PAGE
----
In 1979, John was elected as a member of the European Parliament. The principles he observed in the EU — respect for difference, representation of all people, and “the spilling of sweat, not blood,” informed his approach to seeking a lasting resolution to the conflict in Northern Ireland. Many of the major political developments that eventually helped to bring peace to Northern Ireland came about as a direct result of John and Pat’s thinking and actions, from the Sunningdale Agreement to the Anglo-Irish Agreement and finally the Good Friday Agreement. For his work, John Hume has been awarded the Nobel Peace Prize, the Gandhi Peace Prize and the Martin Luther King Award. Ever conscious of supporting those in need John donated all his prize money to social justice charities.
Their work changed the lives of people in myriad ways. From John’s early days as the youngest ever President of the Irish League of Credit Unions, to their tireless constituency work in the streets of Derry — from first steps into the corridors of power in Westminster, to forging alliances in Washington and Brussels, everything stemmed from the simple truths that guided and sustained their vision for peaceful change.
Remembering Dr Ken Whitaker
Senator, civil servant and former Governor of the Central Bank, Dr Ken Whitaker was one of Ireland’s most outstanding public servants, whose 1958 Economic Development report led to Ireland’s First Programme for Economic Expansion, which opened Ireland to both global trade and inward investment. His impact on Ireland has been immense and to honour this, the TK Whitaker Award for Outstanding Contribution to Public Life similarly honours Irish and international leaders and their contribution to public life.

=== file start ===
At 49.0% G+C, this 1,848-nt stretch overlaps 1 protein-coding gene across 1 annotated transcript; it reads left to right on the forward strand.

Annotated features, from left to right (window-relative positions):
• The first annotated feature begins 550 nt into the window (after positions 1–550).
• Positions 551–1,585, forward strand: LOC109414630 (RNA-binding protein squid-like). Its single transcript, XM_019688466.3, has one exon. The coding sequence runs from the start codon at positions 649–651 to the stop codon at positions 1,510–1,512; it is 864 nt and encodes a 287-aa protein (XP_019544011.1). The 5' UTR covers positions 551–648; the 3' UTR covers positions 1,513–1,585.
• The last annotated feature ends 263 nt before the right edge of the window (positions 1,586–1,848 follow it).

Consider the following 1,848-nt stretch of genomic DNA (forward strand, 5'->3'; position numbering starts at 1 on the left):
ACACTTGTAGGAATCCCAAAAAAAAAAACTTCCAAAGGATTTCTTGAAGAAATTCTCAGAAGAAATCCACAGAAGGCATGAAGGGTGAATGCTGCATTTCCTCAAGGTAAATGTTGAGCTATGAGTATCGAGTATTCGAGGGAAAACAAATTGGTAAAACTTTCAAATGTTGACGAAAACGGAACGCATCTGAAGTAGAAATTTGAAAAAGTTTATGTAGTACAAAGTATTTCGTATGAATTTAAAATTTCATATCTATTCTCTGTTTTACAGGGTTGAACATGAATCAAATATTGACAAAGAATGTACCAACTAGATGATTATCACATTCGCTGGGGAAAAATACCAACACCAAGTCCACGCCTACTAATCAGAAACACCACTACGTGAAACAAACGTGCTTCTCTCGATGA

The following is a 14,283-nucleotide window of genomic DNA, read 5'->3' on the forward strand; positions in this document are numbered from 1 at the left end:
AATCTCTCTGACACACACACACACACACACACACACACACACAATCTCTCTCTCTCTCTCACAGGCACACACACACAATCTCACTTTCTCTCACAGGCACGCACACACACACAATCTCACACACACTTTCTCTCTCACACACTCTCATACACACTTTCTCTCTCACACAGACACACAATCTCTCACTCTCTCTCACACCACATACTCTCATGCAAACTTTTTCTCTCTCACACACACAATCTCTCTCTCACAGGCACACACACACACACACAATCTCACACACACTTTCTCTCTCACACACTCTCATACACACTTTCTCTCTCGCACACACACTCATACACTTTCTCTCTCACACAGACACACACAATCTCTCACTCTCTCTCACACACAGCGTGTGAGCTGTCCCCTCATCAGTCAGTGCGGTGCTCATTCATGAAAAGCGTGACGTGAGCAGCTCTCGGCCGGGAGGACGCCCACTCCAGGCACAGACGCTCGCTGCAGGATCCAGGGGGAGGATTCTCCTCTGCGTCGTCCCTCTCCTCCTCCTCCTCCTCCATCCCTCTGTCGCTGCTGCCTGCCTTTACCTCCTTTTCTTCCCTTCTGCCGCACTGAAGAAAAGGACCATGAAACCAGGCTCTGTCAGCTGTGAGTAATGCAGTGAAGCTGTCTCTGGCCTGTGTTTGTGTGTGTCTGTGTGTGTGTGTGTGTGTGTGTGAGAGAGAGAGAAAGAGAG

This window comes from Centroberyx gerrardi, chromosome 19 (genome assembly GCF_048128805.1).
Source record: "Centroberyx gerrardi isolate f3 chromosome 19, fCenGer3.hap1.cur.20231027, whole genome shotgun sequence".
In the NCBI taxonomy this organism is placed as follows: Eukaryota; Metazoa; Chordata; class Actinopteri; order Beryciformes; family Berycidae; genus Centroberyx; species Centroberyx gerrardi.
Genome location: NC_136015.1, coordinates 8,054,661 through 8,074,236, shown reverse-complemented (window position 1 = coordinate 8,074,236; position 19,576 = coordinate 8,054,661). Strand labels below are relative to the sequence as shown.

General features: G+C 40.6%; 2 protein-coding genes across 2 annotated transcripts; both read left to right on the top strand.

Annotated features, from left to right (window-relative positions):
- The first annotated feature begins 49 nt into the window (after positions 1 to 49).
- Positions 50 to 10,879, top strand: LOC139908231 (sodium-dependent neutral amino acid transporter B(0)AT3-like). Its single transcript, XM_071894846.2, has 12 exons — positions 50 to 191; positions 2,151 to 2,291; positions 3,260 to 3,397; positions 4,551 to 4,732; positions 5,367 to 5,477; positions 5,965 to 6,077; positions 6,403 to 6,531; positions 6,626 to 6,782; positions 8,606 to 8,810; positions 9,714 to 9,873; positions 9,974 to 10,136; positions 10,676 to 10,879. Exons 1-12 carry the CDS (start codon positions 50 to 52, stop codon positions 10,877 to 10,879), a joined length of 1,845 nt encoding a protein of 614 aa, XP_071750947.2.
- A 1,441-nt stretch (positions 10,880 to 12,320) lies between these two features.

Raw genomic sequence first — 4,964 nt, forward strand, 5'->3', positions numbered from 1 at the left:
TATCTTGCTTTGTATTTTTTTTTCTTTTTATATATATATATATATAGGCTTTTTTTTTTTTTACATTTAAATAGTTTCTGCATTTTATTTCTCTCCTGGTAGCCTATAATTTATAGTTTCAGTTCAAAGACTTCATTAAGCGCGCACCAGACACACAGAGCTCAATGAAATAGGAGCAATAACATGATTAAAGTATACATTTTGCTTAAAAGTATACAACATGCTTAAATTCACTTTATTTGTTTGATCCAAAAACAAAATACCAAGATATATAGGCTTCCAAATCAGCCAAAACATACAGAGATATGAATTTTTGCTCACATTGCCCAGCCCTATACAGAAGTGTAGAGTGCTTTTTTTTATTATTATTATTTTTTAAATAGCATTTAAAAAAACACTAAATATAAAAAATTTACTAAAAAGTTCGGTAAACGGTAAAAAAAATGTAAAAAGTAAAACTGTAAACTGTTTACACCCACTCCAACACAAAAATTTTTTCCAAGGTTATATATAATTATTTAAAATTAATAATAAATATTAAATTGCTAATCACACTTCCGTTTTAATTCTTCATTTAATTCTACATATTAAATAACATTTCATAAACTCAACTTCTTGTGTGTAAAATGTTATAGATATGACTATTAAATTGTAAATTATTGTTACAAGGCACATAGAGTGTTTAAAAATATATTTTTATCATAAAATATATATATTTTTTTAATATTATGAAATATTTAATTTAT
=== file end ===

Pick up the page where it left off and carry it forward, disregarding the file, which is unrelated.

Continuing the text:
Some notable achievements in Dr Whitaker’s life include helping to establish the Institute of Public Administration and introducing a public sector university scholarship system. During the 1960s Dr Whitaker spearheaded Ireland’s path to joining the European Economic Community, leading delegations to European capitals, and meeting privately in 1967 with Charles De Gaulle.
Business & Finance Awards
Business & Finance was launched in 1964 as Ireland’s first business magazine with the Awards programme established a decade later. The Business & Finance Awards is Ireland’s premier business awards programme and includes among its previous honorees outstanding leaders of our time across business, politics and wider society. This includes former United States President Bill Clinton, former British Prime Minister Sir John Major, former President of Ireland Mary Robinson, former Secretary-General of the United Nations Kofi Annan, President Michael D. Higgins, former ECB President Mario Draghi, former Taoiseach Enda Kenny, Senator George Mitchell, and Sir Bob Geldof, among others.
The awards programme is open for nominations for a number of prestigious awards which honour and celebrate the very best in Irish and International business. The six categories across the programme include The 2021 Company of the Year in association with KPMG; Business Person of the Year in association with KPMG; Elevation Award in association with Enterprise Ireland; FDI of the Year in association with IDA Ireland and the Diversity, Equality & Inclusion Award, now in its third year and the newly introduced Environmental, Social & Governance category.
Nominations for this year’s Awards Programme are now open until the 16th December 2021. Nominations are chosen as part of the Business & Finance monthly acknowledgements of Company of the Month, Business Person of the Month and FDI of the Month as well as nominations from our judging panel. If you wish to submit a nomination contact you can find the nomination form on the website.
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For more information on the 47th annual Business & Finance Awards see www.businessandfinanceawards.com.